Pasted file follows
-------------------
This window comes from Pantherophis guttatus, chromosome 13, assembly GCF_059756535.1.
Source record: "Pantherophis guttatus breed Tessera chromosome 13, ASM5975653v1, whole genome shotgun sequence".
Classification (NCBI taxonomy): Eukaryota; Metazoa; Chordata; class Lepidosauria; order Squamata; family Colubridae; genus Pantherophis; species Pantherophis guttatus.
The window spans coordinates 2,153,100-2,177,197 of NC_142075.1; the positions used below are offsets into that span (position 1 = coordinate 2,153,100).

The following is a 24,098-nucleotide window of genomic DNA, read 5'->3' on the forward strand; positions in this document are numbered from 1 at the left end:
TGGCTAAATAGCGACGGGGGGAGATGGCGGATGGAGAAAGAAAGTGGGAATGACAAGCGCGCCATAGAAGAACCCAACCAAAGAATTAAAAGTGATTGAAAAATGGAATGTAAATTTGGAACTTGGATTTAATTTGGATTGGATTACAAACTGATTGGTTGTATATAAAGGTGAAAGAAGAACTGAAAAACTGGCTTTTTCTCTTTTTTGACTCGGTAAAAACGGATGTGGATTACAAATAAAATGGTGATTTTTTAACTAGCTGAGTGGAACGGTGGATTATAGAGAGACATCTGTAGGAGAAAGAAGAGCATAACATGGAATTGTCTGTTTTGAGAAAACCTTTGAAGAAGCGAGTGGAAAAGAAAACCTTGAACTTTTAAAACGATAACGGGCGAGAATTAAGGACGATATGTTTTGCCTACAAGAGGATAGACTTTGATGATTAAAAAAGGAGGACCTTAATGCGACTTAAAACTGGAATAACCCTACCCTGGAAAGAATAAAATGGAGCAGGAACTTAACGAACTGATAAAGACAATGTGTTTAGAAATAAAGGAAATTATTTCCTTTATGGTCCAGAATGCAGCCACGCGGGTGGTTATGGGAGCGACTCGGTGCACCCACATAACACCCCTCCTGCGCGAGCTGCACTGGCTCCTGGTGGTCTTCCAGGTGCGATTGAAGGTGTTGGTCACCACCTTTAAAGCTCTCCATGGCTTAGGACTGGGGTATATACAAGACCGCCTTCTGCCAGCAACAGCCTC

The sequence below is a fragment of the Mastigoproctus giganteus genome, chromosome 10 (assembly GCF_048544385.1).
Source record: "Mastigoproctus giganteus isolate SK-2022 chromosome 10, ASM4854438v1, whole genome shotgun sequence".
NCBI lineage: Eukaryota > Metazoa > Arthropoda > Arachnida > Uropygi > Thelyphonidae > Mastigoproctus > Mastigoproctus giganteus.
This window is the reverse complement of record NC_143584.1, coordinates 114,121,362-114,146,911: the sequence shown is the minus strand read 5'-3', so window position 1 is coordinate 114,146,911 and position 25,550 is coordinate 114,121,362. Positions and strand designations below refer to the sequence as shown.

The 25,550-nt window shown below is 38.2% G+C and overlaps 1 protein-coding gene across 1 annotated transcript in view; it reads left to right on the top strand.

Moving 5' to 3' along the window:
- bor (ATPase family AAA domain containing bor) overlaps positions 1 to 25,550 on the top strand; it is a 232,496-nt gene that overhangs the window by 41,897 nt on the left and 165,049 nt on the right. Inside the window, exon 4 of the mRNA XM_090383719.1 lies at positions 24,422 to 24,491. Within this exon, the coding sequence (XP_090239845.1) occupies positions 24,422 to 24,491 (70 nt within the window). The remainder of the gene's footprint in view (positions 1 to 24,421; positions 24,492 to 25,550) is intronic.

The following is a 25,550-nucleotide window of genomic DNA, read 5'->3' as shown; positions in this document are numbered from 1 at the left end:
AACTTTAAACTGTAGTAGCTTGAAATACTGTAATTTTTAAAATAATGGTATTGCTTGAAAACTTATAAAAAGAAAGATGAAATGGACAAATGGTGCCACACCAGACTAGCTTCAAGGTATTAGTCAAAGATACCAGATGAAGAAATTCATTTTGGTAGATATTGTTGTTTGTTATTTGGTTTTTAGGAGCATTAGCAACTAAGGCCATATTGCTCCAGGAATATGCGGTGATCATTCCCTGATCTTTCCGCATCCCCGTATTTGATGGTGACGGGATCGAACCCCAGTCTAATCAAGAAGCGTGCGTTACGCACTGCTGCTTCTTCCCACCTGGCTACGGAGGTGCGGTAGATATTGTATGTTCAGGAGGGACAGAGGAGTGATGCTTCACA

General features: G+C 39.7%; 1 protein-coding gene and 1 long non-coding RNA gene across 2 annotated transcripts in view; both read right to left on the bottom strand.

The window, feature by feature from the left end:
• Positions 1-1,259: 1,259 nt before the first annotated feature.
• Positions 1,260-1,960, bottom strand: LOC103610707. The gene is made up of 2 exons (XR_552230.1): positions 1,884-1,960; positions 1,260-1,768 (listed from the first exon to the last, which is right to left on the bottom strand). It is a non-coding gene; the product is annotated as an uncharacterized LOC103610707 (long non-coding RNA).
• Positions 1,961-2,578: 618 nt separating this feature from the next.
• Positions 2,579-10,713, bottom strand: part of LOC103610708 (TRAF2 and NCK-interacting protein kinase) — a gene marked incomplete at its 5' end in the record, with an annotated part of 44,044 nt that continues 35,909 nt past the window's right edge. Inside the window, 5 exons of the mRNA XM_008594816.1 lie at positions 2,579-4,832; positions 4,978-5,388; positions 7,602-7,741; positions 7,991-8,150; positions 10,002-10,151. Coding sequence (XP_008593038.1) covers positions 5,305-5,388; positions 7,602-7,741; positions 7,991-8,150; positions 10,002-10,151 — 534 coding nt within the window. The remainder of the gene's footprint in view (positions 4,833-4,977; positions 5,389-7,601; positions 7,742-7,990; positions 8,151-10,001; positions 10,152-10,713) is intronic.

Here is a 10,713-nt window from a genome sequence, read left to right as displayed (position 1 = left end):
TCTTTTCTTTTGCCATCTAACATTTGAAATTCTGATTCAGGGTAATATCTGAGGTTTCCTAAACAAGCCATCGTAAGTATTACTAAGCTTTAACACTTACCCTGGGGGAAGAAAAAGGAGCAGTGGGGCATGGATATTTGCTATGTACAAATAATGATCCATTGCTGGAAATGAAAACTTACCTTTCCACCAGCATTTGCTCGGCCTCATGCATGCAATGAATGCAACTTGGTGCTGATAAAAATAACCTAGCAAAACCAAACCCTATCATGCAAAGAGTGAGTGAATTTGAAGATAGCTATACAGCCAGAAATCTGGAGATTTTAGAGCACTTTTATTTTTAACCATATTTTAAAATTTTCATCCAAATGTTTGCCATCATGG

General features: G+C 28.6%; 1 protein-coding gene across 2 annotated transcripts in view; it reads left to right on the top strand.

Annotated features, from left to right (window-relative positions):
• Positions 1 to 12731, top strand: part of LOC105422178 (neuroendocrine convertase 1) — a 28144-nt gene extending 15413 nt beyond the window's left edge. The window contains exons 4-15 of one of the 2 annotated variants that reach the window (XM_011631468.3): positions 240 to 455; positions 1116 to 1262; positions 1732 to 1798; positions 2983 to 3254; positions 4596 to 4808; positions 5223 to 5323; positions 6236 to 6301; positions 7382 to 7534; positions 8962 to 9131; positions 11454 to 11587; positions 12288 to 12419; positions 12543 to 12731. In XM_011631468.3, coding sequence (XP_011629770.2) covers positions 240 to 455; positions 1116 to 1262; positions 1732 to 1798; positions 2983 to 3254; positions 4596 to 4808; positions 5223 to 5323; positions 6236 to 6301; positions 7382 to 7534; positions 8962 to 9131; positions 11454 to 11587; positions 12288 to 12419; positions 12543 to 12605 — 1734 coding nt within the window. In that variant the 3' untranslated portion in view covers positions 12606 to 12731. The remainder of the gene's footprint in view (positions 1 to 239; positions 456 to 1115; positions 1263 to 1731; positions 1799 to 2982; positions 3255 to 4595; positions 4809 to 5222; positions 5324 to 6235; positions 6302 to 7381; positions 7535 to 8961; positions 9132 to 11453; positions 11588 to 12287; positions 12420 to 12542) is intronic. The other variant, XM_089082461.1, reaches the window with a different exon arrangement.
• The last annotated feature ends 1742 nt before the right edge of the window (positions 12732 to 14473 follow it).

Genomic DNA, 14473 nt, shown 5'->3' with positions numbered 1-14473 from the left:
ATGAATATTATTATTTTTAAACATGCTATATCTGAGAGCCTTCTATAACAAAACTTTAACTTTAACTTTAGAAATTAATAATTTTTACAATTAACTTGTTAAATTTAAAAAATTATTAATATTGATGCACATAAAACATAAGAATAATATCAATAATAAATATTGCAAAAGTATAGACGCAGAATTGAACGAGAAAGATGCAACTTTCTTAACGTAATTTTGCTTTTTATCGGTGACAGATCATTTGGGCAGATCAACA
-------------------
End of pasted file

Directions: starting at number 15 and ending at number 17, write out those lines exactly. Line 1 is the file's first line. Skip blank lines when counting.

AACTTTAAACTGTAGTAGCTTGAAATACTGTAATTTTTAAAATAATGGTATTGCTTGAAAACTTATAAAAAGAAAGATGAAATGGACAAATGGTGCCACACCAGACTAGCTTCAAGGTATTAGTCAAAGATACCAGATGAAGAAATTCATTTTGGTAGATATTGTTGTTTGTTATTTGGTTTTTAGGAGCATTAGCAACTAAGGCCATATTGCTCCAGGAATATGCGGTGATCATTCCCTGATCTTTCCGCATCCCCGTATTTGATGGTGACGGGATCGAACCCCAGTCTAATCAAGAAGCGTGCGTTACGCACTGCTGCTTCTTCCCACCTGGCTACGGAGGTGCGGTAGATATTGTATGTTCAGGAGGGACAGAGGAGTGATGCTTCACA

General features: G+C 39.7%; 1 protein-coding gene and 1 long non-coding RNA gene across 2 annotated transcripts in view; both read right to left on the bottom strand.

The window, feature by feature from the left end: